After a few years, he decides to retire, and everyone throws him his goodbye parties around the league. Not quite as far as holding a ceremony and giving him a rocking chair, but close enough. The Yankees don’t even offer him arbitration, they’re so sure he’ll retire. That leads to the only good thing he’s done lately. He screws the Yankees over and signs with Houston. Because NY didn’t offer him arbitration, they don’t even get any draft picks from Houston for signing a free agent. So, he pitches for Houston, and wins another Cy he didn’t deserve. He thinks about retiring again, until he comes up with a wacky idea. If he waits until mid-season to sign with a team, he only has to pitch down the stretch. He can still get gobs of money, and only pitch part of the time. Oddly enough, several teams fall for it for several years. The Astros and Yankees (and to a lesser extent the Sox) fall all over themselves to sign Roger for a half season. Why, exactly, teams would jump at the chance to sign a pitcher for the playoff race when the pitcher’s main fault in his career is performing under pressure is beyond me. I’d rather sign him for the first half, take his 10 wins and purge him before he starts choking. But, I don’t run baseball. The plum deal finally end when the Yankees get him with much fanfare, and he proceeds to suck wind for his half a season. They’d have been better off having me pitch the second half. So, career ends…and wildness continues.

The Mitchell report on steroid use in baseball names Roger as the big fish in the scandal. Suddenly things start to make sense. That’s why he had to wrap himself up like a mummy every time he pitched to stop himself from pulling all sorts of muscles. Why didn’t we see that muscles too big to be useful were a classic side effect of steroids? That’s why he was able to pitch longer and better in his 40’s than he did in his 30’s. Naturally, the nation media tried to cover for him, but it’s getting too deep. He denies everything, but his stories are a mess. They contradict themselves everywhere. Somehow we’re supposed to believe that Roger’s wife and best friend got HGH from his personal trainer, but Roger has never even discussed HGH with anyone? I believe OJ more than I do Roger at this point.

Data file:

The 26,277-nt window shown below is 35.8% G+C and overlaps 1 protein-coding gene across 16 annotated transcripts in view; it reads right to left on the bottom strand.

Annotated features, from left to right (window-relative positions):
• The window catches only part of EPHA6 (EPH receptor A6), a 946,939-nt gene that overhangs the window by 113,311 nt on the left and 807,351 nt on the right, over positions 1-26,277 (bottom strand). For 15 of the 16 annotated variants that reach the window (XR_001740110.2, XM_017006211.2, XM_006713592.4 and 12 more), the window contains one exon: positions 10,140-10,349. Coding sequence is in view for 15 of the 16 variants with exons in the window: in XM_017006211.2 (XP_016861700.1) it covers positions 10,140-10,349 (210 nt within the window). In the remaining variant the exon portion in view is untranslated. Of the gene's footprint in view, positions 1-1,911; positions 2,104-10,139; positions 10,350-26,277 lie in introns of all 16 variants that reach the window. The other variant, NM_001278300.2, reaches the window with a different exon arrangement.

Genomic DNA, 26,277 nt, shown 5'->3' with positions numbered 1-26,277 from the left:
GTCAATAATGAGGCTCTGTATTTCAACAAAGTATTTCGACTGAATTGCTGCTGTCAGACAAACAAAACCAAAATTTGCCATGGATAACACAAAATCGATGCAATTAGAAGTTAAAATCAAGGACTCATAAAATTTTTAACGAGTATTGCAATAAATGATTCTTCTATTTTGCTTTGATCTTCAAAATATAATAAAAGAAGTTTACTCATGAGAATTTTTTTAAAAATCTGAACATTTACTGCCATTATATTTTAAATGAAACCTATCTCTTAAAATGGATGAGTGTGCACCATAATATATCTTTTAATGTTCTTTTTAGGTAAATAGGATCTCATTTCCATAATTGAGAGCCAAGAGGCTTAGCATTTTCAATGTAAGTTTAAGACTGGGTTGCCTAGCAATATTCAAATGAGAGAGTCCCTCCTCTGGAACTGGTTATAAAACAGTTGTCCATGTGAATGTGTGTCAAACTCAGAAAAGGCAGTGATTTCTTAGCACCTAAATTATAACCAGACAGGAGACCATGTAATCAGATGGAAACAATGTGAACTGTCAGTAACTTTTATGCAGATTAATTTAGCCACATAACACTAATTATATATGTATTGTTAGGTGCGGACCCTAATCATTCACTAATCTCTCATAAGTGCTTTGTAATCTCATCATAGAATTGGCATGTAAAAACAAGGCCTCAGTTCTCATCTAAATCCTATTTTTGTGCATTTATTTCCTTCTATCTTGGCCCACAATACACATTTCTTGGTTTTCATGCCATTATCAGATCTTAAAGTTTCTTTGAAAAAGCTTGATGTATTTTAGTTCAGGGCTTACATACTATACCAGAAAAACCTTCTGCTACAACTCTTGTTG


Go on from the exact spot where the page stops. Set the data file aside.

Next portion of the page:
And, now the icing on the cake with his “alleged” relationship with Mindy McCready that started when Mindy was only 15. They claim they’re just friends, and there was no affair. Even if I give them the benefit of the doubt and say they’re friends, I still have questions. I can understand a 28-year old ballplayer becoming “friends” with a cancer patient they meet, or a neighbor, or some other kid they have a chance meeting with. I just have to ask why a 28-year old would throw a jersey with his name on it at a 15-year old girl as a way of starting a relationship. That’s actively looking to befriend a 15-year old girl. I don’t get it.

That’s the problem with rockets, I guess. They can fly high, but if you’re not careful they’ll burst into flames on the way down.